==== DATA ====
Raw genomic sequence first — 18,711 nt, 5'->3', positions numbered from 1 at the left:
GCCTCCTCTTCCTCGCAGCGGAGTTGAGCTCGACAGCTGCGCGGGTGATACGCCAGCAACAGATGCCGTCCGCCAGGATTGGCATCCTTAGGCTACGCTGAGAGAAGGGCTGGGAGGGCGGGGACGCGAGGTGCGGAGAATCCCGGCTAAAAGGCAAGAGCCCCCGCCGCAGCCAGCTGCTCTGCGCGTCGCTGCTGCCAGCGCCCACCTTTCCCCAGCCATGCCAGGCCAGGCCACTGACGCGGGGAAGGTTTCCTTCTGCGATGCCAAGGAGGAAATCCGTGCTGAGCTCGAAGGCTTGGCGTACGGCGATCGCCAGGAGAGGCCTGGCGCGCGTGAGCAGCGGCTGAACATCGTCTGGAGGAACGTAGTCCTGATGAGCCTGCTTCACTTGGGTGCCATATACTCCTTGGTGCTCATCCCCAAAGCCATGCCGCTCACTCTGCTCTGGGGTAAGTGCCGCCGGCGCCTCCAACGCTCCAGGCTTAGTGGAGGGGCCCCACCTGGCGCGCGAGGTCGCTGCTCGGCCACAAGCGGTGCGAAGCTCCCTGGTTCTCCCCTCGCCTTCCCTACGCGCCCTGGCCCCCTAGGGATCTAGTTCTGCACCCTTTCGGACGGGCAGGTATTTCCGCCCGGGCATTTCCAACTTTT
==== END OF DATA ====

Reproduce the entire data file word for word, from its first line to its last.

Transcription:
Raw genomic sequence first — 18,711 nt, 5'->3', positions numbered from 1 at the left:
GCCTCCTCTTCCTCGCAGCGGAGTTGAGCTCGACAGCTGCGCGGGTGATACGCCAGCAACAGATGCCGTCCGCCAGGATTGGCATCCTTAGGCTACGCTGAGAGAAGGGCTGGGAGGGCGGGGACGCGAGGTGCGGAGAATCCCGGCTAAAAGGCAAGAGCCCCCGCCGCAGCCAGCTGCTCTGCGCGTCGCTGCTGCCAGCGCCCACCTTTCCCCAGCCATGCCAGGCCAGGCCACTGACGCGGGGAAGGTTTCCTTCTGCGATGCCAAGGAGGAAATCCGTGCTGAGCTCGAAGGCTTGGCGTACGGCGATCGCCAGGAGAGGCCTGGCGCGCGTGAGCAGCGGCTGAACATCGTCTGGAGGAACGTAGTCCTGATGAGCCTGCTTCACTTGGGTGCCATATACTCCTTGGTGCTCATCCCCAAAGCCATGCCGCTCACTCTGCTCTGGGGTAAGTGCCGCCGGCGCCTCCAACGCTCCAGGCTTAGTGGAGGGGCCCCACCTGGCGCGCGAGGTCGCTGCTCGGCCACAAGCGGTGCGAAGCTCCCTGGTTCTCCCCTCGCCTTCCCTACGCGCCCTGGCCCCCTAGGGATCTAGTTCTGCACCCTTTCGGACGGGCAGGTATTTCCGCCCGGGCATTTCCAACTTTT